Lost earnings (lost potential national output) directly attributable to obesity were estimated to be £2350–2600 million. Of this, around £1050–1150 million was due to lost earnings as a result of premature mortality attributable to obesity. Around 34 000 deaths annually are attributable to obesity, one-third of which occur before retirement age. These account for an annual total of 45 000 lost working years.
The remaining £1300–1450 million was accounted for by lost earnings as a consequence of certified sickness. There were around 15.5–16 million days of certified incapacity directly attributable to obesity in 2002. These costs do not include costs associated with uncertified sickness absence.
Indeed, new work suggests that the total impact of obesity on employment may be much larger than previously estimated (3). Using a large sample of individual level data, this work has shown that the probability of being in employment is significantly lower (up to 25%) for those who are obese than those of normal weight. This relationship holds for both men and women, although the magnitude of the effect is larger for women.
This work holds constant a wide range of other factors that might be expected to affect the likelihood of being in employment, such as age, gender, level of education, social class, ethnicity, area of residence, family size, etc. It also recognizes and controls for the possibility of ‘reverse causation’– that being or becoming unemployed may in some way ‘cause’ people to become obese, rather than obesity ‘causing’ unemployment.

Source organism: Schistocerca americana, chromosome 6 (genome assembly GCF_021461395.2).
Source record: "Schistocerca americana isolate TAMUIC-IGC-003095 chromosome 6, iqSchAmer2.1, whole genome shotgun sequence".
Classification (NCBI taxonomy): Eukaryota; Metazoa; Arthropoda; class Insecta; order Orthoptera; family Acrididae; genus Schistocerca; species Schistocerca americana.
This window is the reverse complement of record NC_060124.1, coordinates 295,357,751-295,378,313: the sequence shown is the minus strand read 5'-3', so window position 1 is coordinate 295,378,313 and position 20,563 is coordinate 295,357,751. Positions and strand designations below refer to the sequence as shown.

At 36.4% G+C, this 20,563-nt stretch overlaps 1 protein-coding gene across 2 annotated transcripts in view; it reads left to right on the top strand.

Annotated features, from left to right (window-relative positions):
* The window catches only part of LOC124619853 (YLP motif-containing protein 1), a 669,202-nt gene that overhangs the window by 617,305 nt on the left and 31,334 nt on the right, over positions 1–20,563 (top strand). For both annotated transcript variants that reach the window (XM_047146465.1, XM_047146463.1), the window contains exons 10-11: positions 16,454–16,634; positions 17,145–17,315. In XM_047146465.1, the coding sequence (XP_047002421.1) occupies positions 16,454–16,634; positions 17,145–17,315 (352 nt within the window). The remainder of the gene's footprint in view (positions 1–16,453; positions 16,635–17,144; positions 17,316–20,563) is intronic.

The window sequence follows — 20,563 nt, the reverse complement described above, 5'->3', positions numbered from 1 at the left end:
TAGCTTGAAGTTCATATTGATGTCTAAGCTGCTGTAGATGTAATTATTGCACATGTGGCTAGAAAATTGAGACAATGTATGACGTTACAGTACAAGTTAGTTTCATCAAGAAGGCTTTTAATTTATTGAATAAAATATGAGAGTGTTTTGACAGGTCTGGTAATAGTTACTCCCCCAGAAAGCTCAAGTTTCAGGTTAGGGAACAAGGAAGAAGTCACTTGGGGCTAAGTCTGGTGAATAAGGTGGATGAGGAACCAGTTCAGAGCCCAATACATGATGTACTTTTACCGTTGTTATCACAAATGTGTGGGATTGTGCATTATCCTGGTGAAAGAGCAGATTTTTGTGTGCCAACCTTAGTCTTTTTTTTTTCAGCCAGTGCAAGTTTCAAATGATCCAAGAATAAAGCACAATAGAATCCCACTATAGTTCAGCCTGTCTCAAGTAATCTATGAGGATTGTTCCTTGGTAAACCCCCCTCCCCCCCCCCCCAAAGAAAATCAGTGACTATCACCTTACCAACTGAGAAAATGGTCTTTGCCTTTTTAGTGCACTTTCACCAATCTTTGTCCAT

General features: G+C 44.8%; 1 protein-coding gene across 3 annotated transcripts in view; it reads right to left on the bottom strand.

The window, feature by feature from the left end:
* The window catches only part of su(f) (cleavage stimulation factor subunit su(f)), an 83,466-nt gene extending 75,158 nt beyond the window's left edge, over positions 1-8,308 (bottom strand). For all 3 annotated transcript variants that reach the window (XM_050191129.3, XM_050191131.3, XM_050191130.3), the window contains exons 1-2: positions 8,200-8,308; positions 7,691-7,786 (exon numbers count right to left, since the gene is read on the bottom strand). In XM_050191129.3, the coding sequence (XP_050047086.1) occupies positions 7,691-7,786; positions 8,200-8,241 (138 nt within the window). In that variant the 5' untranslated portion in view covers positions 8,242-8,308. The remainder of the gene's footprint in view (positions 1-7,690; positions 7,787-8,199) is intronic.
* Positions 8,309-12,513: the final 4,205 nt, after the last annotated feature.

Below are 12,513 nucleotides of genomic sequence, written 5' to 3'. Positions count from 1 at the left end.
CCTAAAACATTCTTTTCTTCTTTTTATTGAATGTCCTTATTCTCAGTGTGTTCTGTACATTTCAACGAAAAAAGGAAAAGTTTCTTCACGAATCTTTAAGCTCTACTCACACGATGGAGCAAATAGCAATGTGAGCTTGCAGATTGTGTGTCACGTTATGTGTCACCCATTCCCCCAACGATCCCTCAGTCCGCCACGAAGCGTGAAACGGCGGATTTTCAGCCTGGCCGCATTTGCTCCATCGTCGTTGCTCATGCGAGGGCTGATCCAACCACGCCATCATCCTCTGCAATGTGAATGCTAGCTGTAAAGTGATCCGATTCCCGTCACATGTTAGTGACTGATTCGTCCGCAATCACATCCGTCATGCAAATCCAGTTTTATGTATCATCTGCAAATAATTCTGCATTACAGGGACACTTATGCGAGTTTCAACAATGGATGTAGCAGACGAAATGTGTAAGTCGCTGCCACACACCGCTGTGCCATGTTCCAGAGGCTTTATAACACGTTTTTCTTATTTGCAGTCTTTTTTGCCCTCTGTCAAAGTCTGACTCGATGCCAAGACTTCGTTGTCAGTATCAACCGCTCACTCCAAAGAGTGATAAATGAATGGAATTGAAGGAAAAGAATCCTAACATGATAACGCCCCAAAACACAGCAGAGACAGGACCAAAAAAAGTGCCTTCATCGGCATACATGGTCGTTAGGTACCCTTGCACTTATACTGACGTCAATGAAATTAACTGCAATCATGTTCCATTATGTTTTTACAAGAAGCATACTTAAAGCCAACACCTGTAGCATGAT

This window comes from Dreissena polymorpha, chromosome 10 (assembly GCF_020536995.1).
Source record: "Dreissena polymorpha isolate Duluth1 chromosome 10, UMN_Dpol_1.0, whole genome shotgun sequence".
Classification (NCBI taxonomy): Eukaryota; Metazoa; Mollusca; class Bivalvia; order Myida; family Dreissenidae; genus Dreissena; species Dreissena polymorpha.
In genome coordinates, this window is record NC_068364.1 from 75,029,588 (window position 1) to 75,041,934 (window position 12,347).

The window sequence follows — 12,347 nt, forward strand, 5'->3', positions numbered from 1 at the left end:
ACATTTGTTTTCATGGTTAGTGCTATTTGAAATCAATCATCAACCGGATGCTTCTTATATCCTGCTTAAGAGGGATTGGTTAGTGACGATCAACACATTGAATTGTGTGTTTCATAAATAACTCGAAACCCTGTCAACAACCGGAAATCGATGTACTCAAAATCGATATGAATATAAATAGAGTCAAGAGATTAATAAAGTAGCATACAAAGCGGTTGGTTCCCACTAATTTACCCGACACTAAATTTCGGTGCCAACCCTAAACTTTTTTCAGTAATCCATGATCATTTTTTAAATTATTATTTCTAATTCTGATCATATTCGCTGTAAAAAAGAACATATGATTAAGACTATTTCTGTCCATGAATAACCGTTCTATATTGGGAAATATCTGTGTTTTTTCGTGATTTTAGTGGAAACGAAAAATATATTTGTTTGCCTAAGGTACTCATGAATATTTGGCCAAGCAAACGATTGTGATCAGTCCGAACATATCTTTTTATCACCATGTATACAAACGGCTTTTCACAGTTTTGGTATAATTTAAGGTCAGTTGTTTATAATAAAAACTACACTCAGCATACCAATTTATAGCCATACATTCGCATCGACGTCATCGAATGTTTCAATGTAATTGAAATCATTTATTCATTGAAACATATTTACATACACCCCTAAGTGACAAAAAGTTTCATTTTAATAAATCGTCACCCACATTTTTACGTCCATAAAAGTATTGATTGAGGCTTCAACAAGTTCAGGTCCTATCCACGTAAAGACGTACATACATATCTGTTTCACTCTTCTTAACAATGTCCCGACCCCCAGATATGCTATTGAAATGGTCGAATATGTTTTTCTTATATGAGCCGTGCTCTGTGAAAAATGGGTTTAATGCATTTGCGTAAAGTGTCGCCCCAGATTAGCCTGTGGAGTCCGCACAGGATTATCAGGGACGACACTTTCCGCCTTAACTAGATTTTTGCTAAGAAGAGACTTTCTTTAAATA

Interestingly, the causal impact of obesity on the probability of being in employment remains significant (though of a smaller magnitude) after controlling for a range of measures of physical and psychological health status. Thus, while some of the impact of obesity on employment is through its impact on health status, there remains a significant effect. One possibility is that this is indicative of discrimination against the obese in the labour market. (Although a full discussion is beyond the scope of this review, there is a significant body of evidence to suggest that employers may discriminate against the obese, consciously or subconsciously and may regard obesity as a signal of lower productivity.)
It is premature to make precise estimates of the costs of lower employment as a result of obesity, but it may be the case that the welfare costs (incapacity and unemployment benefit) may be £1–6 billion and the costs of lost earnings may be perhaps as much as £10 billion or more. There is also a significant body of evidence to suggest that employers discriminate against the obese.